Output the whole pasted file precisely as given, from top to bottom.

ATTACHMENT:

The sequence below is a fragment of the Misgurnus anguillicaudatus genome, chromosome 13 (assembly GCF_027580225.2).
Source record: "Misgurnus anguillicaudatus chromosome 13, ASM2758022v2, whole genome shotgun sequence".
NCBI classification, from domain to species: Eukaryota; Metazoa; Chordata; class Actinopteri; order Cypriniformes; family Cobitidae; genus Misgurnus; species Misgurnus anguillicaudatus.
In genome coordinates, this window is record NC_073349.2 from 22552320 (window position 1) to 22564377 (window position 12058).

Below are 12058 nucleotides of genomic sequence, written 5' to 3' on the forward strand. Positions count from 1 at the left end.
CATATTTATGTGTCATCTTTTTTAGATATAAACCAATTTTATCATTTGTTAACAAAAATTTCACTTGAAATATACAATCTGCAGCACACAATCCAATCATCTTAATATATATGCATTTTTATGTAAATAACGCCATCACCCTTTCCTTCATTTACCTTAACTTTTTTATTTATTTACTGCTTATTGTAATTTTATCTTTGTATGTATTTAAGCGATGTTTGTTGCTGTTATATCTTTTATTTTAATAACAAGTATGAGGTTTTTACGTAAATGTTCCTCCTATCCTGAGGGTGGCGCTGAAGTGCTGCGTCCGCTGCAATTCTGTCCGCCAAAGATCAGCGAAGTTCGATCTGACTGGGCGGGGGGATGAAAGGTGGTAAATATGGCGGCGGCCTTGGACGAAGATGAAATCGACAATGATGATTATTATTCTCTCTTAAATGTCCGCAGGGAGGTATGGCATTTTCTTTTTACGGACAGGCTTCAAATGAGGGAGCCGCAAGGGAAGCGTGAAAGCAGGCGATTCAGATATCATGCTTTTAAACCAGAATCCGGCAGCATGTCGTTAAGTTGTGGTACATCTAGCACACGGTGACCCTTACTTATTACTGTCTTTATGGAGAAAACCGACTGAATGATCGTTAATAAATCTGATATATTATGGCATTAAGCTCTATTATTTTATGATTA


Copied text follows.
The sequence below is a fragment of the Misgurnus anguillicaudatus genome, chromosome 13 (assembly GCF_027580225.2).
Source record: "Misgurnus anguillicaudatus chromosome 13, ASM2758022v2, whole genome shotgun sequence".
NCBI classification, from domain to species: Eukaryota; Metazoa; Chordata; class Actinopteri; order Cypriniformes; family Cobitidae; genus Misgurnus; species Misgurnus anguillicaudatus.
In genome coordinates, this window is record NC_073349.2 from 22552320 (window position 1) to 22564377 (window position 12058).

Below are 12058 nucleotides of genomic sequence, written 5' to 3' on the forward strand. Positions count from 1 at the left end.
CATATTTATGTGTCATCTTTTTTAGATATAAACCAATTTTATCATTTGTTAACAAAAATTTCACTTGAAATATACAATCTGCAGCACACAATCCAATCATCTTAATATATATGCATTTTTATGTAAATAACGCCATCACCCTTTCCTTCATTTACCTTAACTTTTTTATTTATTTACTGCTTATTGTAATTTTATCTTTGTATGTATTTAAGCGATGTTTGTTGCTGTTATATCTTTTATTTTAATAACAAGTATGAGGTTTTTACGTAAATGTTCCTCCTATCCTGAGGGTGGCGCTGAAGTGCTGCGTCCGCTGCAATTCTGTCCGCCAAAGATCAGCGAAGTTCGATCTGACTGGGCGGGGGGATGAAAGGTGGTAAATATGGCGGCGGCCTTGGACGAAGATGAAATCGACAATGATGATTATTATTCTCTCTTAAATGTCCGCAGGGAGGTATGGCATTTTCTTTTTACGGACAGGCTTCAAATGAGGGAGCCGCAAGGGAAGCGTGAAAGCAGGCGATTCAGATATCATGCTTTTAAACCAGAATCCGGCAGCATGTCGTTAAGTTGTGGTACATCTAGCACACGGTGACCCTTACTTATTACTGTCTTTATGGAGAAAACCGACTGAATGATCGTTAATAAATCTGATATATTATGGCATTAAGCTCTATTATTTTATGATTA